Ever play a board game with a really little kid?
They change the rules as you play, ignoring some and making up others, to suit their level of understanding and usually to make sure they win. In this way, small children and alcoholics have a great deal in common. Their approach to games and our approach to life are pretty much the same.
When people sincerely called something a "miracle" I used to smile indulgently and think to myself that they were a lot like little kids trying to change reality to suit themselves. (Never mind that there is a world of arrogance hiding behind that. It has been a slow, gradual journey for me -- even with all the spiritual experiences I've had myself -- not to view a faith in God as either somewhat childlike or a little feeble. In this way is the human mind a very strange thing -- our ability to hold onto a prejudice that has been directly contradicted by our actual experiences. I personally have felt a powerful spiritual connection at various times in my life -- yet I can hear someone speak about God and think, "Hmmm, might be a bit soft." Now, to be fair, there are a lot of crazy people out there talking about God -- a lot of angry, violent, judgmental and fearful people out there talking about God -- and to paraphrase the old saying, if God hates all the same people you do, maybe you should look at that -- so it's not completely judgmental to be on my guard when people start with the godtalk. But after my own experiences, to still have that same bias which equates faith with a lack of intellect or an inability to deal with reality, is absurd. Yet there it is. It's not anywhere near as big as it used to be, but it's there, and I cannot wish it away, no matter how hard I've tried. Not to mention, any alcoholic or drug addict -- pretty much the same thing, I know -- who gets on their high horse about someone else's ability to deal with reality has got a lotta nerve, you know what I mean?)
Looks like my parenthetical statements are getting away from me again.
People in AA love the word miracle. It's in the literature, people throw it around at meetings a lot -- a common phrase heard in AA is "Don't quit before the miracle." (When I was new that used to make me crazy -- what if I had a miracle but I didn't recognize it, so I quit anyway? Or what if I got a sucky miracle? Do I have to stay if I don't like the miracle I get? What's the return/exchange policy on miracles, is it linked to the chips, like a receipt or something? After 30 Days I get a chip but I can only get store credit if I try to return my miracle?)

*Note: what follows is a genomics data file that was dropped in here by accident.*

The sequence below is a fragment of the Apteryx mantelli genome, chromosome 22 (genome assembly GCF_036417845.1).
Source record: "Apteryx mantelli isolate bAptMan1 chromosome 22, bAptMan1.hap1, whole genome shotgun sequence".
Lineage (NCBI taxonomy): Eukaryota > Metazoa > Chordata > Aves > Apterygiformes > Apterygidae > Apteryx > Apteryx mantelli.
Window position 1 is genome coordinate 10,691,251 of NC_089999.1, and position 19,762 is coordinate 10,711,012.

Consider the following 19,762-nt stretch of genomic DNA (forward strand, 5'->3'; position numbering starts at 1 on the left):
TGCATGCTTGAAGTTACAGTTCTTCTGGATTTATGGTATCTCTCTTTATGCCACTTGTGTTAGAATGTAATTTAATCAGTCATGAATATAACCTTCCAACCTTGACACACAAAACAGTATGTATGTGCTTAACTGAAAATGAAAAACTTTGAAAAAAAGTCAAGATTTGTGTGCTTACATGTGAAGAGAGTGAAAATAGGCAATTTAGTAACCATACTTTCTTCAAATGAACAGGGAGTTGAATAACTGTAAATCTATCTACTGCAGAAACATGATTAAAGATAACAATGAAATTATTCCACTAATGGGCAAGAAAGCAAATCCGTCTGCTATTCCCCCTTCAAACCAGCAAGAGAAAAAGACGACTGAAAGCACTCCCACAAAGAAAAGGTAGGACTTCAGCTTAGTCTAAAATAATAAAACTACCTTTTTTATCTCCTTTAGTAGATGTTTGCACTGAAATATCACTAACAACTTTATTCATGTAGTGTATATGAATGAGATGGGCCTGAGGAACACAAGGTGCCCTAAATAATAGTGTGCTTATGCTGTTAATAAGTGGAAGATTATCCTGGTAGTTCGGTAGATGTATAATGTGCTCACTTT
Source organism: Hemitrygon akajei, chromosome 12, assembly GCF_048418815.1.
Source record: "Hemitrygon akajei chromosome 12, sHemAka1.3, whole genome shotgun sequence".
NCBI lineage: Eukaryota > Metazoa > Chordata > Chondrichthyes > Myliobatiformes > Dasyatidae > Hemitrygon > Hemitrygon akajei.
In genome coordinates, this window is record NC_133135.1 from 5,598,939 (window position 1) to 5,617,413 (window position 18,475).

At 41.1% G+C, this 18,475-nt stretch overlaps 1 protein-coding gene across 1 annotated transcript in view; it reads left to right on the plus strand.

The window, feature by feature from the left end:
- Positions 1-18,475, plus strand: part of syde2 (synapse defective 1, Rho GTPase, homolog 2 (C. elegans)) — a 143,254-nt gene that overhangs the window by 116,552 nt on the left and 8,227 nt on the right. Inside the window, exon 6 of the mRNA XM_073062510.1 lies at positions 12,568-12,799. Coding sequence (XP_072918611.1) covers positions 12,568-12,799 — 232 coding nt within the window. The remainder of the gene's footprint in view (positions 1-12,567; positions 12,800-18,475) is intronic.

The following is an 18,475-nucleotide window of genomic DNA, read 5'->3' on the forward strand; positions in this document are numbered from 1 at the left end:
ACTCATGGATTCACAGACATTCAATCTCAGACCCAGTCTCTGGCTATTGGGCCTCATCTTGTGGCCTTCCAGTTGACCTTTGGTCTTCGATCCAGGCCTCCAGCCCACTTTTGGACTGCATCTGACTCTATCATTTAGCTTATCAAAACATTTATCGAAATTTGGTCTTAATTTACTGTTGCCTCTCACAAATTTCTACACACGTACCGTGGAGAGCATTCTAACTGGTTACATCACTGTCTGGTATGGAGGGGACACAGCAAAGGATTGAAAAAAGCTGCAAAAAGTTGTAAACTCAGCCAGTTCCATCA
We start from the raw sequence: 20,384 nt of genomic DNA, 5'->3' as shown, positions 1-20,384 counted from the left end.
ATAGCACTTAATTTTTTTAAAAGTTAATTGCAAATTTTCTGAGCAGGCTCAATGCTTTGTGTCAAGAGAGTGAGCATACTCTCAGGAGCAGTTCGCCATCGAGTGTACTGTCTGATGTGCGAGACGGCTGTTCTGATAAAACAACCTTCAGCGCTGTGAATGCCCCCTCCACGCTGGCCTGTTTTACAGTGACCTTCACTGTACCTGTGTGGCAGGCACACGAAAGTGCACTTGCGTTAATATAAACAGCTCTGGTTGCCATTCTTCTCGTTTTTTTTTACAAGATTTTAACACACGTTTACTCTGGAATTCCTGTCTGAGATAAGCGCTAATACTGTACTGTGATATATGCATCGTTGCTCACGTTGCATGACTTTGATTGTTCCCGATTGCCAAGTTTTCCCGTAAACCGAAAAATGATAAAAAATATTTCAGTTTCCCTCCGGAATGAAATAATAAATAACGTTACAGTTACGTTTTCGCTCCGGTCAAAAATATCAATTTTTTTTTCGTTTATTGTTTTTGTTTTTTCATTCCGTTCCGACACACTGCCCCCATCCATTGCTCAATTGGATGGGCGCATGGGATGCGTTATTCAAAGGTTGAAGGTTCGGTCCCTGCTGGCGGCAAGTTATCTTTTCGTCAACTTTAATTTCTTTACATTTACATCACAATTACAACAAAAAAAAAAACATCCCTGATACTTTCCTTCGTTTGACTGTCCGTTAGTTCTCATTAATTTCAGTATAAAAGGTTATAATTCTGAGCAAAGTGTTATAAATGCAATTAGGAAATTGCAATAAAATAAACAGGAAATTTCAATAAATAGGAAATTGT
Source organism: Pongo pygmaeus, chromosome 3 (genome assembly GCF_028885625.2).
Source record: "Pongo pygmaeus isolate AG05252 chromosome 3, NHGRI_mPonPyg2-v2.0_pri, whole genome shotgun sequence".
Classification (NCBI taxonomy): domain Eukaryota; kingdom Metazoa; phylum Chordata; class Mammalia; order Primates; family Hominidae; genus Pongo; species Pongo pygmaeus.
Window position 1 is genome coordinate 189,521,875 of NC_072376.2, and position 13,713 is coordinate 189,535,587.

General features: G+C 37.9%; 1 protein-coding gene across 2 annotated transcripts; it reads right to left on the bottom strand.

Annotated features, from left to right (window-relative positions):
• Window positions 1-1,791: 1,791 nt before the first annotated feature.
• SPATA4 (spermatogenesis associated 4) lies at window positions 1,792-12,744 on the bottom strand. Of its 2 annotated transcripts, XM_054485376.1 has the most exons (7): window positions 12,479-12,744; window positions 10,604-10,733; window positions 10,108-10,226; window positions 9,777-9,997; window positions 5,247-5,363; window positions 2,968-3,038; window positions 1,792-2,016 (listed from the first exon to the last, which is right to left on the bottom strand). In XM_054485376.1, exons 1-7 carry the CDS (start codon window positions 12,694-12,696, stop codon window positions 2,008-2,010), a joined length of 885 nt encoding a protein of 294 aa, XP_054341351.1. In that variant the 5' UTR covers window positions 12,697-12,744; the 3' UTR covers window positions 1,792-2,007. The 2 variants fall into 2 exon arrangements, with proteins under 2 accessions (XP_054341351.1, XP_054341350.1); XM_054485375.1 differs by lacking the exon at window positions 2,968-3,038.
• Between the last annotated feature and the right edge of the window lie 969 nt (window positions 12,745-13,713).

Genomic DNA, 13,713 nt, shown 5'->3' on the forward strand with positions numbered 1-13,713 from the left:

Over the course of more than 20 years clean and sober (and I'm not big on throwing time around, I'm just trying to offer perspective on what I've seen) and having been to thousands of AA meetings, I have come to this conclusion about Alcoholics Anonymous:
We are in the miracle business.
In almost anything, the best predictor of the future is the past. If an employee isn't very good at their job for the past year they very likely won't be very good at their job for the next year. If a man beat wife number one and wife number two, it is very likely that he will beat wife number three. If a dog whines every time you put him in his cage last month, he's probably going to whine every time you put him in his cage this month... the most reliable predictor of future behavior is past behavior. Whole industries (Credit, Insurance, etc.) are founded on this dictum. To see what inevitably will happen again just look at what always happened before.
Except in AA. We are in the miracle business -- and the proof of it can be found in meeting after meeting, room after room, year after year, the people who over and over and over again drank, relapsed, couldn't be trusted, fucked everything up ... suddenly ... don't.
We're in the miracle business because we make 'em ourselves. We create our own miracles -- we have a recipe for it, in fact.
It's the miracle of being free of the past -- my past is not my future, and if it is true for me it can be true for you, no matter who you are reading this right now -- we are free of the compulsive pattern of self destruction, free of the crushing weight of a history of relapse, free of the desperate drive to obliterate our consciousness and to flee in terror from reality, responsibility and intimacy.
And this freedom -- this miraculous transformation -- is available to anyone who wants it who comes to AA.
Just as by following the laws of physics it is possible to plug into physical energy -- electricity, fusion, etc. -- AA has a guide to following spiritual laws that allow us to plug into a spiritual energy -- and that energy powers profound and, yes, miraculous, changes in ourselves.
So the "How To" part of How To Recognize a Miracle is merely to go to an AA meeting, look around and take stock of the real, substantive and profound transformations you see around you -- these are people who's desperate and painful past is no longer the grim promise of a desperate and painful future.
And if you choose to stay, and with all your available will follow what AA suggests (all of it -- there is a reason the Big Book says "...we beg of you to be searching and thorough from the very start." -- BB pg. 58) then eventually to recognize a miracle all you'll have to do is look in the mirror.